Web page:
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Much of the ethanol produced from the corn was exported overseas

When it comes to removing our dependence on foreign oil there are other options than using electricity or hydrogen to power cars. One of the options is using ethanol and other biofuels to replace some of the petroleum used in our gasoline. The big downside is that most of the ethanol produced in the U.S. today is made from corn.
Corn is an important food crop that is consumed by humans and used as feed for livestock and other animals. Scientific America reports that for every ten ears of corn grown in the U.S. today, only two are consumed by humans as food. The other ears are used for animal feed and ethanol production.
The numbers show that for the year spanning August 2010 to August 2011 the biofuel industry used more corn than farmers used for animal feed and residual demand. This is the first time more corn has been used for ethanol and shows a shifting balance that could spell trouble in the future. Over that year span, farmers used 5 billion bushels of corn and ethanol production used 5.05 billion bushels. Some of that corn did return to the food supply as animal feed and corn oil.
The fear is that the shift from food being the largest use for corn and fuel taking the top spot is a concern that could have significant impact on the world grain market. One of the reasons for the shift to ethanol use for corn is the government subsidies and the import tariffs on foreign ethanol. 
Steven Rattner said in a piece written for the NYT, “Because of the subsidy, ethanol became cheaper than gasoline, and so we sent 397 million gallons of ethanol overseas last year. America is simultaneously importing costly foreign oil and subsidizing the export of its equivalent.” 
That means much of the corn being used for fuel isn't making it into American fuel tanks so we still have to import more foreign oil to meet our fuel needs. Some in Congress are working hard to get the subsidies repealed and to lift the import tariff so that cheaper biofuels made from sugarcane can be imported from Brazil. There is also a lot of research going into making ethanol from other crops like switchgrass.
Rattner also wrote, "Even farm advocates like former Agriculture Secretary Dan Glickman agree that the [ethanol] situation must be fixed. Reports filtering out of the budget talks currently under way suggest that agriculture subsidies sit prominently on the chopping block. The time is ripe."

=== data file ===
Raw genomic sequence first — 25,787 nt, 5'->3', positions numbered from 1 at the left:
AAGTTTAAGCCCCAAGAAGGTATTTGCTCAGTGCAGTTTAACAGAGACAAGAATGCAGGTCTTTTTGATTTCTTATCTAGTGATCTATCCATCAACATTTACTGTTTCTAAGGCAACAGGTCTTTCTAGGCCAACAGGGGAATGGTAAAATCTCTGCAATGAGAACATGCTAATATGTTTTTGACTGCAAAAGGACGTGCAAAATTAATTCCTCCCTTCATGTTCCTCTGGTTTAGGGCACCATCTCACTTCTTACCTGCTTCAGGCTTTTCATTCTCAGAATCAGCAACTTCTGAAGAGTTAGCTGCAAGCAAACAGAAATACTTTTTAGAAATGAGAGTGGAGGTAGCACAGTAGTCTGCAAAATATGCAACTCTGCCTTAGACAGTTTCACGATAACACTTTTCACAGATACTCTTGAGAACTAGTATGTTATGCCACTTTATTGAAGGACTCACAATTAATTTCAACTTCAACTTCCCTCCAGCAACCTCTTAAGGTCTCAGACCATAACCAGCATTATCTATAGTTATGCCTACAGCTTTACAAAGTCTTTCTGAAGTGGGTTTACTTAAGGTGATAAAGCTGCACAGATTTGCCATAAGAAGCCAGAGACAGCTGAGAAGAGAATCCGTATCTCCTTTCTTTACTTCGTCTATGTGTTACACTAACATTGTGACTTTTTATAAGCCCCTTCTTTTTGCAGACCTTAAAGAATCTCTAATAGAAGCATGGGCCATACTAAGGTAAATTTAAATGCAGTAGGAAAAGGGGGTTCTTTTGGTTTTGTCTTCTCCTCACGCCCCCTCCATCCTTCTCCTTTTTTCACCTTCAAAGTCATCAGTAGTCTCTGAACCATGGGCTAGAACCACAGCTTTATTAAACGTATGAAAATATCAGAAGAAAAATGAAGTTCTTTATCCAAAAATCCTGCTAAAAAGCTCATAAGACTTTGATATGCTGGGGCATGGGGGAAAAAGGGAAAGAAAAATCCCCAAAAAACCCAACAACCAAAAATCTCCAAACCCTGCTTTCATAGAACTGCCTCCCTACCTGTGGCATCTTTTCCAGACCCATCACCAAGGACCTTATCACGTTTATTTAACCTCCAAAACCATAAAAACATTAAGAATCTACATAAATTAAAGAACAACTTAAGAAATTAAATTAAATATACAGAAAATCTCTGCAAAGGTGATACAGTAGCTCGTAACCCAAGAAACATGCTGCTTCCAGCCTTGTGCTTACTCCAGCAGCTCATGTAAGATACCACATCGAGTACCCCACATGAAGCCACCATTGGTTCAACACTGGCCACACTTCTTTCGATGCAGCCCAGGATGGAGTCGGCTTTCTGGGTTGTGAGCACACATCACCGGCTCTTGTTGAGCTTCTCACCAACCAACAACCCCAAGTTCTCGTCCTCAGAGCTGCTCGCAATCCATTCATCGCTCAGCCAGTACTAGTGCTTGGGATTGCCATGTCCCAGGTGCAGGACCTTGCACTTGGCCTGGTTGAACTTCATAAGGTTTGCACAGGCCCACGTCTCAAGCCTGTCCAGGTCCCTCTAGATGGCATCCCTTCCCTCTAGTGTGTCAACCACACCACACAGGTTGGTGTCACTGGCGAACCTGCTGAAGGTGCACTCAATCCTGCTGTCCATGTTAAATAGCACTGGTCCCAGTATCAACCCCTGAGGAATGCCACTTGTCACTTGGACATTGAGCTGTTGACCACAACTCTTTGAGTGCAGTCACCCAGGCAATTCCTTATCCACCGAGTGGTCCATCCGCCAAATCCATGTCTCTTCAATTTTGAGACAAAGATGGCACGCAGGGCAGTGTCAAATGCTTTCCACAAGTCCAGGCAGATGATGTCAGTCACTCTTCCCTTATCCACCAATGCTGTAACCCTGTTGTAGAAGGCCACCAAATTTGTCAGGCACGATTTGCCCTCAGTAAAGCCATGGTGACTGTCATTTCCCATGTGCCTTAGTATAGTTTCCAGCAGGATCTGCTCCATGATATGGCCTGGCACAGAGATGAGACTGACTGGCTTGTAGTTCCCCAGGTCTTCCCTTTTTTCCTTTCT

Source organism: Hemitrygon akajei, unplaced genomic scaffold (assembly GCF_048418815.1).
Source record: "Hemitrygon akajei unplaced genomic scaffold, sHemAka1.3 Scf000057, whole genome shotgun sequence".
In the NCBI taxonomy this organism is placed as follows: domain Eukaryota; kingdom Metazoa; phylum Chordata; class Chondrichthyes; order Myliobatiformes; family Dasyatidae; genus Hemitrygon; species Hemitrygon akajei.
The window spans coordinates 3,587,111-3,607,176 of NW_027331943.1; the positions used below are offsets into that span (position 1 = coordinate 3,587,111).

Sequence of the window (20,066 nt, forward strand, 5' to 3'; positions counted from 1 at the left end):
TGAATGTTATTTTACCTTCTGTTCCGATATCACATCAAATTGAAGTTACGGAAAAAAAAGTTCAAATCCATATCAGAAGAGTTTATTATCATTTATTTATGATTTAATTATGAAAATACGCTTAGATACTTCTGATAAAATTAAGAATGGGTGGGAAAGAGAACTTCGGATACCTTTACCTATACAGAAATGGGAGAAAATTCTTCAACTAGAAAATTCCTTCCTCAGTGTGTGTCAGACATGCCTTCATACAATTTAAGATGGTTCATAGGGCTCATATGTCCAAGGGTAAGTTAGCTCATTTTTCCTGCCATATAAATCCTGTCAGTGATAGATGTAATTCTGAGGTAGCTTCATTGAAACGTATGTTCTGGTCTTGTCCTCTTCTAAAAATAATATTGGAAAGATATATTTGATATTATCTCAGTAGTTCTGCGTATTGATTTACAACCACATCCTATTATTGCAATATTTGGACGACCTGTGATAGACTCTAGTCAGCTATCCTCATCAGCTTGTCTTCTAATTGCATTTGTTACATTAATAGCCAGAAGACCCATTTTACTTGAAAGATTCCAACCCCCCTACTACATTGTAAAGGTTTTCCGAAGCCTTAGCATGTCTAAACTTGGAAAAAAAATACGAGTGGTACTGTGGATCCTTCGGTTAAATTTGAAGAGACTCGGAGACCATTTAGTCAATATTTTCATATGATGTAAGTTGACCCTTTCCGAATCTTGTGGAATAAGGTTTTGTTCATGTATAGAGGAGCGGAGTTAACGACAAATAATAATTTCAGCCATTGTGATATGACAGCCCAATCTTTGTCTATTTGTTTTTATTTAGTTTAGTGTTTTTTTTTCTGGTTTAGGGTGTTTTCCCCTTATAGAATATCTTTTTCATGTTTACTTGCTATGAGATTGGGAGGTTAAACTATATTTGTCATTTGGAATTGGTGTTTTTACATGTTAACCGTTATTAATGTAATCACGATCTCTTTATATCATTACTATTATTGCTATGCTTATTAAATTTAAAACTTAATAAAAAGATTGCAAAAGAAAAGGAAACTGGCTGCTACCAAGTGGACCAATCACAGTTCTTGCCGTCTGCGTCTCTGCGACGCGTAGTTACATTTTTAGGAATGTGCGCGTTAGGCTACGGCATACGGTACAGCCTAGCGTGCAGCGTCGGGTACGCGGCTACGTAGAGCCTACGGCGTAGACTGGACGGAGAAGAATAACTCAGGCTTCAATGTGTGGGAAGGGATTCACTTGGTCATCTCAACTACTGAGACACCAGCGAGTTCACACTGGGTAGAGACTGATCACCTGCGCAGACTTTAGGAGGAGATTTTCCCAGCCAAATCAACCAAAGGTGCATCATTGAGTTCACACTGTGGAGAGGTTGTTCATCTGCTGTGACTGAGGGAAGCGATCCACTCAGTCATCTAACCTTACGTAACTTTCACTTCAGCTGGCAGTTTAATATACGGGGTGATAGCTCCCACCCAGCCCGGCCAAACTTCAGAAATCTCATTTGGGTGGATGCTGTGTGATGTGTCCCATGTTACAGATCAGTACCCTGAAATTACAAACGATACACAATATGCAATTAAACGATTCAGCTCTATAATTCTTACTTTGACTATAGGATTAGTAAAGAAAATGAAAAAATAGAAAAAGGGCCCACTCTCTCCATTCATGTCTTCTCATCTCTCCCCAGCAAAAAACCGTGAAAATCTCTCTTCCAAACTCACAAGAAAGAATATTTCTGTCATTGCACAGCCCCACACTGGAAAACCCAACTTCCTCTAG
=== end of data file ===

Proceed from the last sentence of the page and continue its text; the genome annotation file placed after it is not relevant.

Source: Scientific American

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Fix what problem?
By Shinobisan on 10/13/2011 5:09:06 PM , Rating: 2
Is it odd that I read that entire story and don't understand why they think there is a problem? Because the ethanol market is growing (a good thing), and that we are exporting ethanol (sure why not... helps the trade imbalance).
The reason we don't use more here is that the government has capped the amount we CAN use. Right now that's at 10% of the fuel market. We have that. E15 is not in the market yet, so our limit is still 10%. Lift the limit - for real this time - and we can replace more oil!
Ok, and everyone should know by now that 1/3 of the corn used to make Ethanol goes back into the market as distiller's grain. So... 5 Billion bushels of corn for feed + (1/3 of Ethanol's corn -or- 1.68 Billion bushels) = 6.68 Billion bushels of corn/grain used for animal feed.
Also, lets remember that corn yields go up every year. So just because one consumer is using more doesn't follow that other consumers are using less! THIS IS AN IMPORTANT FACT they don't tell you.
50 years ago we grew 35 bushels per acre. Now the national average is up over 150 bushels per acre... and it keeps going up.
And if you want to talk subsidies... let's look at how much we "subsidize" the oil market... with our $ and kids out in the gulf.

RE: Fix what problem?
By Masospaghetti on 10/17/2011 10:34:39 AM , Rating: 2
The EPA is trying to ram this through (E15), despite all automobile manufacturers (and everyone else who actually knows what they are talking about) warning them that E15 will be harmful or fatal to car engines and fuel systems.

If we want to increase ethanol used as transportation fuel, make E85 more available, but keep it separate as its own pump so its voluntary. There are a large number of E85 vehicles that can tolerate the high ethanol content.

E10 is already bad enough for fuel lines, tanks, and carburetors designed for strictly gasoline.

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